Today is Veterans Day. It is a day to honor and pay tribute to veterans of the U.S. Armed Forces who served their country.
Because it is a national holiday, federal offices and other businesses will be closed. Many tribal offices will also be closed for business today.
Beyond a day off from work, today is time to reflect on the brave contributions veterans made while serving our country. The personal sacrifices of military men, particularly at time of war, are immense in terms of being separated from their families and loved ones. During war they are in harms’ way and risk their lives.
Sadly, many sacrifice their lives to preserve freedom.
Historically, American Indians were known as warriors. It is a deep tradition that has continued to modern times. This is perhaps the reason the Pentagon reports American Indians and Alaska Natives participate in the military at a higher rate than any other racial or ethnic group in the United States.
According to the 2010 Census, it is estimated that over 150,000 veterans identified as American Indian and Alaska Native alone. The US Department of Defense estimates there are currently over 24,000 active duty Native service members in the US Armed Forces.
The Department of Veteran Affairs reported in 2006 more than 36,000 female /veterans are American Indians Alaska Natives, representing almost 10 percent of all American Indians/Alaska Natives veterans, and nearly twice the national average (6 percent of women in the overall population are veterans).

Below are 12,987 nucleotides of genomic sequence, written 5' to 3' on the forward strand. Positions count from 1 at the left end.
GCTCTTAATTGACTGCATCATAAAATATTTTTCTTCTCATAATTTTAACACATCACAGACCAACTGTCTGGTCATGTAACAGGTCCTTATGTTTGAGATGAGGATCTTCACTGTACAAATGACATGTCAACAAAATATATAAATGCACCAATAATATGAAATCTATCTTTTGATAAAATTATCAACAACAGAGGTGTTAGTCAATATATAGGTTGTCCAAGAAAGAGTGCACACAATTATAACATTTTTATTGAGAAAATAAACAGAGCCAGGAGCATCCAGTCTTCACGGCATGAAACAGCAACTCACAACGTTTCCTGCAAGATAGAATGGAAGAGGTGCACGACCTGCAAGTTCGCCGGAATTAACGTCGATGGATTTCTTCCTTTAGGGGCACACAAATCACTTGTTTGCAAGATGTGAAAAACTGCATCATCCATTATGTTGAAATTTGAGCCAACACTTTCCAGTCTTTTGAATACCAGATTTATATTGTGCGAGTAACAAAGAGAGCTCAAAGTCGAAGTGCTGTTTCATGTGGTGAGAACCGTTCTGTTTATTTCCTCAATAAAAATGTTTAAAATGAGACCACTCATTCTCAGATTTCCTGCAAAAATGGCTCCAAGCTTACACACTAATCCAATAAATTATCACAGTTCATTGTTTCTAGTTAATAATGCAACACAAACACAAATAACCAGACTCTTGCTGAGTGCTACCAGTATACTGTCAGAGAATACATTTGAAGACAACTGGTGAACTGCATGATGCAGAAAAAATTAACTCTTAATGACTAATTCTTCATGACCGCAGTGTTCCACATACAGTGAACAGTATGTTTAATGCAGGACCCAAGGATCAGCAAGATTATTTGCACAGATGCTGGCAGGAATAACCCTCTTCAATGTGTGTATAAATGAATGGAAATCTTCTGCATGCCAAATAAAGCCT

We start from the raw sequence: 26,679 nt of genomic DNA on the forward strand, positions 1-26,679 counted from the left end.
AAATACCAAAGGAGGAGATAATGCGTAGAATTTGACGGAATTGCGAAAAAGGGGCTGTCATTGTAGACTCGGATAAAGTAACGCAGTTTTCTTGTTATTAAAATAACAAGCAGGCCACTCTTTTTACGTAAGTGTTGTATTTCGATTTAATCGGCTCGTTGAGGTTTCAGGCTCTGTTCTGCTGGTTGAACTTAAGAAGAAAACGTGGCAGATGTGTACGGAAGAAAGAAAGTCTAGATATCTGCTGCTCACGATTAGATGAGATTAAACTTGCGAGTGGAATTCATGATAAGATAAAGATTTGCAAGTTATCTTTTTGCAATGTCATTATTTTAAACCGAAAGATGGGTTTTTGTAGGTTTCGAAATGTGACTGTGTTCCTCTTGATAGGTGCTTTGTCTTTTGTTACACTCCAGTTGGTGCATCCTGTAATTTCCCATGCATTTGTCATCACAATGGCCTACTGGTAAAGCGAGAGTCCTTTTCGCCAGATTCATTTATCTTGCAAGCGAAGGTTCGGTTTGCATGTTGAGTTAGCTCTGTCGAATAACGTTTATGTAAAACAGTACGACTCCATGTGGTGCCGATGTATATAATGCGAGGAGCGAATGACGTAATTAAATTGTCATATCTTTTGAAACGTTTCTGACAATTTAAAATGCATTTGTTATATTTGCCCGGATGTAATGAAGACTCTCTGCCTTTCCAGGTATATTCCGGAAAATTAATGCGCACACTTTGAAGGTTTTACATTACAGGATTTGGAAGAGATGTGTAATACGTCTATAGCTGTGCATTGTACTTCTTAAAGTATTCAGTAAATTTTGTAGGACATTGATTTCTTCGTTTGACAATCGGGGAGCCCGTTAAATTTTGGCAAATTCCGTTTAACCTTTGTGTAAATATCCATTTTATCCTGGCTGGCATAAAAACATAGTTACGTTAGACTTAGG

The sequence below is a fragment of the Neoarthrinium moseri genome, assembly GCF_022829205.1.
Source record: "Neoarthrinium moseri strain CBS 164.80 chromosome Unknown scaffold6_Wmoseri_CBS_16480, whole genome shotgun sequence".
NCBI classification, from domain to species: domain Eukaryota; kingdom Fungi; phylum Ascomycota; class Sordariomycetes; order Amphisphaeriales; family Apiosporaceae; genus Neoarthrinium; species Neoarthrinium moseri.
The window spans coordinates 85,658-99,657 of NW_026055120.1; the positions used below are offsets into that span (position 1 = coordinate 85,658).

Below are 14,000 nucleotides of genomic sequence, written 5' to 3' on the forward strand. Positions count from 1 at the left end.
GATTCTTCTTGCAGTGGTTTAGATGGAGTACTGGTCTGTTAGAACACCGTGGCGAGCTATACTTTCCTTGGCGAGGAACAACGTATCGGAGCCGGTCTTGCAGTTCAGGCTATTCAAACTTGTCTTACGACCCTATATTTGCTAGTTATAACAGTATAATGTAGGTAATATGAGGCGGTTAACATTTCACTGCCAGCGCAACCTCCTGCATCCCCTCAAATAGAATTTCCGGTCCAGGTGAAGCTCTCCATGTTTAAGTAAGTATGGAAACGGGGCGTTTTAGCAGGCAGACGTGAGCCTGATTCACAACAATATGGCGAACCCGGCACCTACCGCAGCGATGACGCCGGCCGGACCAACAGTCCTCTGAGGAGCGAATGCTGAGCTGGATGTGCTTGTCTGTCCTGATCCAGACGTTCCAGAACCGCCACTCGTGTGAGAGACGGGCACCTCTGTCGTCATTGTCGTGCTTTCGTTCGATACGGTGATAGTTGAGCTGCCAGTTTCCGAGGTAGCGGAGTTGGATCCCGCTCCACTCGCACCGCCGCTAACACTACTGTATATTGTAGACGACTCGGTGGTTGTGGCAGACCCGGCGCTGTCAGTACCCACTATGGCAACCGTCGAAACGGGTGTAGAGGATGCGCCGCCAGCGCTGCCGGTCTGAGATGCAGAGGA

The vast contributions the Navajo and Comanche code talkers during World War II have chronicled in recent years. The fact that their code has never been broken is witness to the power of Native language that fortunately was available to those who spoke it then.
This past year several Native veterans provided memorable moments that made Indian country proud by taking the stage at nationally televised events:
- In January, the Native American Women Warriors marched in President Barack Obama’s second Inaugural Parade.
- In June, respected Ojibwe elder George Martin – Korean Conflict veteran — carried the Eagle Staff in front of a sold-out crowd prior to Game One of the NHL Stanley Cup Playoff Western Conference Final on Saturday afternoon between the Chicago Blackhawks and the Los Angeles Kings.
- In July, ninety-year old Navajo Code Talker David E. Patterson, Sr., MSMC, represented Indian country at Major League Baseball’s All-Star Game in New York.
Beyond these fine examples of Native veterans, there are countless others in Indian country who participate at powwows and other community events by serving in honor guards. They carry our eagle staffs and tribal nation flags, as well as other governmental flags, into the dance arena during grand entries. The power of the drum, coupled with the brilliance of the eagle feathers and colorful flags still cause a tremendous moment of remembrance to their service. They represent well.
Today, the Native News Online honors all warrior veterans and says “megwetch” (thank you) for all you did for this country.
George Martin carries Eagle Staff, during the 2013 Stanley Cup.